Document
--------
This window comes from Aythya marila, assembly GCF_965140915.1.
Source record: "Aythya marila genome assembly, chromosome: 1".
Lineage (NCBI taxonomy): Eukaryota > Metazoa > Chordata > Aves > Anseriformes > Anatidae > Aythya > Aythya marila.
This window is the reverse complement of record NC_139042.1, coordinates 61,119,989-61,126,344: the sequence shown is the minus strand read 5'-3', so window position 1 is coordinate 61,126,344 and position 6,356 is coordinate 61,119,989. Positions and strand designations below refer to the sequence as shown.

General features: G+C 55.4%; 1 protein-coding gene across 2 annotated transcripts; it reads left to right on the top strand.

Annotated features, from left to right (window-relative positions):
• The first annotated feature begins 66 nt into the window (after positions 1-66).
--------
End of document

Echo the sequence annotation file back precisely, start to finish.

This window comes from Aythya marila, assembly GCF_965140915.1.
Source record: "Aythya marila genome assembly, chromosome: 1".
Lineage (NCBI taxonomy): Eukaryota > Metazoa > Chordata > Aves > Anseriformes > Anatidae > Aythya > Aythya marila.
This window is the reverse complement of record NC_139042.1, coordinates 61,119,989-61,126,344: the sequence shown is the minus strand read 5'-3', so window position 1 is coordinate 61,126,344 and position 6,356 is coordinate 61,119,989. Positions and strand designations below refer to the sequence as shown.

General features: G+C 55.4%; 1 protein-coding gene across 2 annotated transcripts; it reads left to right on the top strand.

Annotated features, from left to right (window-relative positions):
• The first annotated feature begins 66 nt into the window (after positions 1-66).